40-year-old Ray Zahab talked about his recent record-breaking 33-day expedition to the South Pole. Along the way he stayed online and in touch with kids around the world along the way. His previous adventure was running 110 miles through the Sahara Desert. The punchline is that 5 years ago he was sedentary, smoking a pack a day.
Score: 6 (out of 10) Balloons
Golan Levin generates art from images and voices. Foofy.
Score: 3 Balloons
Nina Jablonski delivered a good talk on the evolution of skin pigmentations. It's clear why pigmented skin protects equatorial populations, but I hadn't known why Eurasians evolved lighter skins during the three hominid migrations out of Africa (once Neanderthal, twice homo sapiens). Apparently less pigmented skin is better able to generate Vitamin D when needed, which preserves bone integrity and protects us from the kinds of radiation that penetrates at higher latitudes. So not only is it unhealthful for light skinned people to live in tropical climates, but there are also risks for dark skinned people who live far from the equator.
Score: 7 Balloons
Arthur Benjamin is a math professor who performs mathemagics on the side. (Below is a prior demonstration at TED.) Instead of performing mental tricks this year, Art delivered an intriguing message about math education in the US:
Instead of building up to calculus as the epitome of math education, we should instead sequence our lessons so that every high school graduate understands statistics and probability. Calculus is nice for scientists to know, but statistics inform most complex decisions that people have to make both at work and at home. Undoubtedly, Benjamin is right that most people don't understand simple concepts like expected value, which perhaps explains the success of lotteries and casinos.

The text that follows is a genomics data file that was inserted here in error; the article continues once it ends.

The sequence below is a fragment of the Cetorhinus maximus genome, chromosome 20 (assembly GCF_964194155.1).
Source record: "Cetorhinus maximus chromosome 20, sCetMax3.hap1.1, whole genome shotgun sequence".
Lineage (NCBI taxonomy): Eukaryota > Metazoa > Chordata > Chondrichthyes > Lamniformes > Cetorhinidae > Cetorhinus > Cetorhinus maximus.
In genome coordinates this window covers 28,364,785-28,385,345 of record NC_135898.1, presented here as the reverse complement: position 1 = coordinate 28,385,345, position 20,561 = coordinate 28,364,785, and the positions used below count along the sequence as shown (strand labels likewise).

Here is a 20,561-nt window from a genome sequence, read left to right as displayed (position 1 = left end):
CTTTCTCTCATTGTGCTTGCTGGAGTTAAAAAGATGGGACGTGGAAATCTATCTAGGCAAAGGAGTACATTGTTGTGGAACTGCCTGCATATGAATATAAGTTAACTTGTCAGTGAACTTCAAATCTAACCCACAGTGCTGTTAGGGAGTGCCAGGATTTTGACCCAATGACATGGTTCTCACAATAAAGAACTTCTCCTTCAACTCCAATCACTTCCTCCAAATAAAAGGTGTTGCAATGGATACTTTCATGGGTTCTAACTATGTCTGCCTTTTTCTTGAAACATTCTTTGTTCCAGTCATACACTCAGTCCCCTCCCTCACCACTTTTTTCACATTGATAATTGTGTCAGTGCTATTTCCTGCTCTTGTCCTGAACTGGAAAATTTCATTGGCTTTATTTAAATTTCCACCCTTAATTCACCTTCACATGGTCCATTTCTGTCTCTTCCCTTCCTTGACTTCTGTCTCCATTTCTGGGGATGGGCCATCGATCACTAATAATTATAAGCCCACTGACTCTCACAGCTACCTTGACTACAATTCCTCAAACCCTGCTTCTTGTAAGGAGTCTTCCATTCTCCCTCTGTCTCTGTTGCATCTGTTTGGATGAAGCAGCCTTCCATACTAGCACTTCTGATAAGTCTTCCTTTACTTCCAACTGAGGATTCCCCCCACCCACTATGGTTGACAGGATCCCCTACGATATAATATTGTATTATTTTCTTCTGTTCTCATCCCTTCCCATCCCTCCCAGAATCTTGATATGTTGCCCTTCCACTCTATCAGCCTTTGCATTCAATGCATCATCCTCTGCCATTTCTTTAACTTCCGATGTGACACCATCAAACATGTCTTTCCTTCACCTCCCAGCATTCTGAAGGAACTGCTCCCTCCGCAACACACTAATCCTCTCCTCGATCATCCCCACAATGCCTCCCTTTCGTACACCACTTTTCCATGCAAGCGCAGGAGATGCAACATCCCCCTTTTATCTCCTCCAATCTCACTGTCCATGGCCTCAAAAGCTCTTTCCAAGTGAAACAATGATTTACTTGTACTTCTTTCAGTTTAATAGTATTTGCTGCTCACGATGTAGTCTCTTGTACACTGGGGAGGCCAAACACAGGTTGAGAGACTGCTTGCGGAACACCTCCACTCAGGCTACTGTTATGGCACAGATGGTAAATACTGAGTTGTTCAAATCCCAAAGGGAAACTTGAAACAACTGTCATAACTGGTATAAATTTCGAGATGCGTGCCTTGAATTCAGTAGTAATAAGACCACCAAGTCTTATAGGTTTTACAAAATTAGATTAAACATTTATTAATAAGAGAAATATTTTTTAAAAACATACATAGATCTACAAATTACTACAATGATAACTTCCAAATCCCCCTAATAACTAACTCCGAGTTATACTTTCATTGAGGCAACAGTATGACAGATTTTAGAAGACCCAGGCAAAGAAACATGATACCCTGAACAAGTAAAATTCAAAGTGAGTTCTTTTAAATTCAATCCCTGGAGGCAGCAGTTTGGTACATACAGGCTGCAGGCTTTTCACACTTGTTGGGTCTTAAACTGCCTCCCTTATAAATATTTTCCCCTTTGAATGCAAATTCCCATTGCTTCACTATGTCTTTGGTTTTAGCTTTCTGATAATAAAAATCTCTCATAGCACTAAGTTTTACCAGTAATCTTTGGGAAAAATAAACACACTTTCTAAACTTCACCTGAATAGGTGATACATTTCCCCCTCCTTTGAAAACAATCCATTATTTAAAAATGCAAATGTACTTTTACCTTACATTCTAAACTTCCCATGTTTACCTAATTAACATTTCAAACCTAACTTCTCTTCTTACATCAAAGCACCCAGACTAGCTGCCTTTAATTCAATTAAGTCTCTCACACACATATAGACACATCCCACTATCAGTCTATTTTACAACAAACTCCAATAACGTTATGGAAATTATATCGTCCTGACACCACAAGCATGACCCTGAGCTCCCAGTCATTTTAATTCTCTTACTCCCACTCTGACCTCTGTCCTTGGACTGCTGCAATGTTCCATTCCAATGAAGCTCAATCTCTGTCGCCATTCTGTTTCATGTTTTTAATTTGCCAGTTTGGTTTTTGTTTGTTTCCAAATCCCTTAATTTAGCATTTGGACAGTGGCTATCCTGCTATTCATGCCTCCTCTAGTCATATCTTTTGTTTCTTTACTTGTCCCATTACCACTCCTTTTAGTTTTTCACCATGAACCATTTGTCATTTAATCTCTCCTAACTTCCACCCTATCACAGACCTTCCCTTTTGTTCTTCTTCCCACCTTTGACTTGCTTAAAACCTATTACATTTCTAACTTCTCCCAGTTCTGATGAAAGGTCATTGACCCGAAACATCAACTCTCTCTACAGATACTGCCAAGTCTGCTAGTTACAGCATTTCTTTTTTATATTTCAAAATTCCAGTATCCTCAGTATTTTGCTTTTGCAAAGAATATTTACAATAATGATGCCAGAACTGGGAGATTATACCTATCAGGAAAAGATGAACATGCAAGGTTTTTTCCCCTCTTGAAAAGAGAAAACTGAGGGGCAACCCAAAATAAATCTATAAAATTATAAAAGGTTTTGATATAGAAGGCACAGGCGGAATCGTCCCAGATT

Score: 8 Balloons
Hans Rosling came back to TED with his compelling data visualization techniques, using them to illustrate drivers of the AIDS epidemic in Africa. (Instead of a laser pointer he used a chair and pole.)
Score: 8 Balloons
Margeret Wertheim is a writer of science history who, together with her sister, crocheted a coral reef. The reef became a surprise hit on the museum circuit, as 30 to 40 volunteer crocheters attracted through the web added to the now extensive reef. Many TEDsters seemed to think this was all cool for the sole reason that coral reefs are so important and yet endangered. Frankly I thought the whole thing was a silly waste of time until Margeret explained the relationship between coral reefs and crochet...
In 1997 Dr. Daina Tamina at Cornell discovered that thanks to its undulating curved surfaces, crochet is the only straight-forward way to model hyperbolic structures. Hyperbolic surfaces exhibit non-Euclidean and even non-Lobochevskian geometries. Unlike Euclidean flat surfaces and Lobachevskian globes, on a hyperbolic surface there are infinity lines to be drawn through any given point that are parallel to an external line. You can see this on a crocheted fabric, where multiple contour lines can run through a single point.
Score: 9 Balloons
Jennifer Mather gave a talk on octopus intelligence. She set forth parameters of intelligence and documented anecdotal evidence of octopus intelligence, such as "playing" with a floating object. Unfortunately she did so with no scientific rigor, explaining that somehow the experimental method doesn't work in this context. Once she convinced herself that octopi have personalities, she posed the profound question:
"Will they crawl out of the ocean and compete with us? No, that's physiologically impossible."